I think Kubernetes is straight forward to operate—at least at a trivial to moderate scale.
If you’re a seasoned Linux sysadmin, Kubernetes is just another layover on your educational pilgrimage. Maybe you don’t need it, but if it has already piqued your interest you may as well go ahead and explore what it has to offer.
If you consider yourself a sysadmin newbie, then you’d be better served learning the foundational concepts Kubernetes abstracts. But learning Kubernetes is certainly not out of reach.
I (kinda) recently migrated my personal stack to Terraform + Kubernetes in search of a declarative panacea. I ditched homebrew for nix too, but that’s for another post.
So far, so good.
Part of the migration included launching database instances for my projects, and because I consider myself a responsible human, they needed to have backups. I thought about using a generic cloud provider to host my databases—but I love self hosting too much; I also considered deploying a third-party k8s operator—but they brought too much complexity.
Restic is a fantastic backup tool that I use for everything I can. It has great CLI ergonomics, a speedy and robust feature set, and I’m assured the security is top-notch.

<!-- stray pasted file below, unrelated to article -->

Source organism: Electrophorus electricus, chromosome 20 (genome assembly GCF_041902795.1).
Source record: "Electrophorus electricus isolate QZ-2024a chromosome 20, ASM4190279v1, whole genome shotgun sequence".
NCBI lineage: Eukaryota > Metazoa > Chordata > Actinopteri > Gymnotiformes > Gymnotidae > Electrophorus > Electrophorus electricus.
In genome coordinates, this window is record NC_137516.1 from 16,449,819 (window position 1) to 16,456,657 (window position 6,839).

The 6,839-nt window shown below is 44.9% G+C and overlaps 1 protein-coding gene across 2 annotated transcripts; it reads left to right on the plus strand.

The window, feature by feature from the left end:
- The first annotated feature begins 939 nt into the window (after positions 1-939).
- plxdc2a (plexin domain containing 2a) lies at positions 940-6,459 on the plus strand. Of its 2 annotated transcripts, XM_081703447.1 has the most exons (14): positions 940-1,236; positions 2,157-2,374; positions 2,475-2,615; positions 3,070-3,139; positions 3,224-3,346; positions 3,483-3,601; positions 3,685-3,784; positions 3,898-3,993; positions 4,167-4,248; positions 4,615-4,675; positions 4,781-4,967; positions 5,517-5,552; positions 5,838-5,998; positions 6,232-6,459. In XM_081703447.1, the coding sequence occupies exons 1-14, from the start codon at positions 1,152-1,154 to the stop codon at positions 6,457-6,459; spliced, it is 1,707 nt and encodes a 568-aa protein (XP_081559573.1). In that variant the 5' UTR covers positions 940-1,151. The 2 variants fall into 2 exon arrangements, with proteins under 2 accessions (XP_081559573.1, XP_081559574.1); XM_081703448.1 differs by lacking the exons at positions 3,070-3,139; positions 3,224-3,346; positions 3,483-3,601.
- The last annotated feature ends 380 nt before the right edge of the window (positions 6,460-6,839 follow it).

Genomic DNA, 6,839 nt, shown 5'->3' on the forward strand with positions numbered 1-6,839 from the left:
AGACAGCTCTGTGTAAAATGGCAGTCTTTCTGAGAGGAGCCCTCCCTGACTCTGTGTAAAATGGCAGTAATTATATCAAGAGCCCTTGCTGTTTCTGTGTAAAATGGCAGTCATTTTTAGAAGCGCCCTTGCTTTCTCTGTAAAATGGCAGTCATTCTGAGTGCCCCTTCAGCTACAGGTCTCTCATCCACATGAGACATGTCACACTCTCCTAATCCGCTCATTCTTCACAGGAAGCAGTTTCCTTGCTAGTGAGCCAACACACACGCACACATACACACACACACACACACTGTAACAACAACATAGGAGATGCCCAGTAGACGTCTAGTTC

All of the manifests I use are publically available. They’ll need some tweaking for your cluster, but they’re almost entirely generic. There are five prominent changes to make:
The name of your database in
I do encrypt my secrets. You’ll need to remove all the
sopskeys and fill in your own secrets;
- Cron frequency dependent on your risk tolerance.
spec.suspendkey should be
false(or removed entirely) otherwise they won’t run
Here’s a dump of all the manifests to run the database:
PersistentVolumeClaimto reserve storage on a node
Secretfor postgres credentials
Deploymentto… deploy the database
Serviceto expose the database in the cluster
And here are all the manifests for backups:
Secretfor Wasabi (or B2, S3, GCP Storage…) credentials
Secretfor encrypting the backup repository
CronJobto run the dump and backup to Wasabi
CronJob—optional, but recommended—to prune old backups
A word of warning
No backups are kept in the cluster, and that makes Wasabi a single point of failure. As always, send copies to different locations if preserving the data is imperative for your sanity.